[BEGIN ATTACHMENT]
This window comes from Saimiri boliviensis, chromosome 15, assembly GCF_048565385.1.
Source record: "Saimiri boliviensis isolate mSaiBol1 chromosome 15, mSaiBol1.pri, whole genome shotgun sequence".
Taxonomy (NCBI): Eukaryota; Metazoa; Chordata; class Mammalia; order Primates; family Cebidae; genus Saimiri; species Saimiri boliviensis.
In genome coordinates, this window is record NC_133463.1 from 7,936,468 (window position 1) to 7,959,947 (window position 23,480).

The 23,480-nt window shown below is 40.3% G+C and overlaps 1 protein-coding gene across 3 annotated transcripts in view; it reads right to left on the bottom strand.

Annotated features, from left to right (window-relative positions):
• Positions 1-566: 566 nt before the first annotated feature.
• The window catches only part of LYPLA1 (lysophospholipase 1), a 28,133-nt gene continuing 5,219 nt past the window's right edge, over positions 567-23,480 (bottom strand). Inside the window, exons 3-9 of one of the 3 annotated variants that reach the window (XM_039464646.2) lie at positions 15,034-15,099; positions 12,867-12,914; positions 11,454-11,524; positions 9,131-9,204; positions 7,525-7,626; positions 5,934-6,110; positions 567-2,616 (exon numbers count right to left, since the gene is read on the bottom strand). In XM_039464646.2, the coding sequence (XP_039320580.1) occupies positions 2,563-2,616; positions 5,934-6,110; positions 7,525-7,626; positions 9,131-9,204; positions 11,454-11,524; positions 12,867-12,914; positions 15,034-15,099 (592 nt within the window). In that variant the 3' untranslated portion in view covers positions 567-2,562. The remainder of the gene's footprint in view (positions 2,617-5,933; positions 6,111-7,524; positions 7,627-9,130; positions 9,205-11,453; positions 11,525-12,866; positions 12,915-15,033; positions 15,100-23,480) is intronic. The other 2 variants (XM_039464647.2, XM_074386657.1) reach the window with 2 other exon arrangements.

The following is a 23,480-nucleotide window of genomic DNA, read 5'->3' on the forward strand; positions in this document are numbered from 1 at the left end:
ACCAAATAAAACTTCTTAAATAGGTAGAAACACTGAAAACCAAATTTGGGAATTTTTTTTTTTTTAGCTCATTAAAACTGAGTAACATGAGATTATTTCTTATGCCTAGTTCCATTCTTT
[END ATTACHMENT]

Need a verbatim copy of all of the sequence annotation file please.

This window comes from Saimiri boliviensis, chromosome 15, assembly GCF_048565385.1.
Source record: "Saimiri boliviensis isolate mSaiBol1 chromosome 15, mSaiBol1.pri, whole genome shotgun sequence".
Taxonomy (NCBI): Eukaryota; Metazoa; Chordata; class Mammalia; order Primates; family Cebidae; genus Saimiri; species Saimiri boliviensis.
In genome coordinates, this window is record NC_133463.1 from 7,936,468 (window position 1) to 7,959,947 (window position 23,480).

The 23,480-nt window shown below is 40.3% G+C and overlaps 1 protein-coding gene across 3 annotated transcripts in view; it reads right to left on the bottom strand.

Annotated features, from left to right (window-relative positions):
• Positions 1-566: 566 nt before the first annotated feature.
• The window catches only part of LYPLA1 (lysophospholipase 1), a 28,133-nt gene continuing 5,219 nt past the window's right edge, over positions 567-23,480 (bottom strand). Inside the window, exons 3-9 of one of the 3 annotated variants that reach the window (XM_039464646.2) lie at positions 15,034-15,099; positions 12,867-12,914; positions 11,454-11,524; positions 9,131-9,204; positions 7,525-7,626; positions 5,934-6,110; positions 567-2,616 (exon numbers count right to left, since the gene is read on the bottom strand). In XM_039464646.2, the coding sequence (XP_039320580.1) occupies positions 2,563-2,616; positions 5,934-6,110; positions 7,525-7,626; positions 9,131-9,204; positions 11,454-11,524; positions 12,867-12,914; positions 15,034-15,099 (592 nt within the window). In that variant the 3' untranslated portion in view covers positions 567-2,562. The remainder of the gene's footprint in view (positions 2,617-5,933; positions 6,111-7,524; positions 7,627-9,130; positions 9,205-11,453; positions 11,525-12,866; positions 12,915-15,033; positions 15,100-23,480) is intronic. The other 2 variants (XM_039464647.2, XM_074386657.1) reach the window with 2 other exon arrangements.

The following is a 23,480-nucleotide window of genomic DNA, read 5'->3' on the forward strand; positions in this document are numbered from 1 at the left end:
ACCAAATAAAACTTCTTAAATAGGTAGAAACACTGAAAACCAAATTTGGGAATTTTTTTTTTTTTAGCTCATTAAAACTGAGTAACATGAGATTATTTCTTATGCCTAGTTCCATTCTTT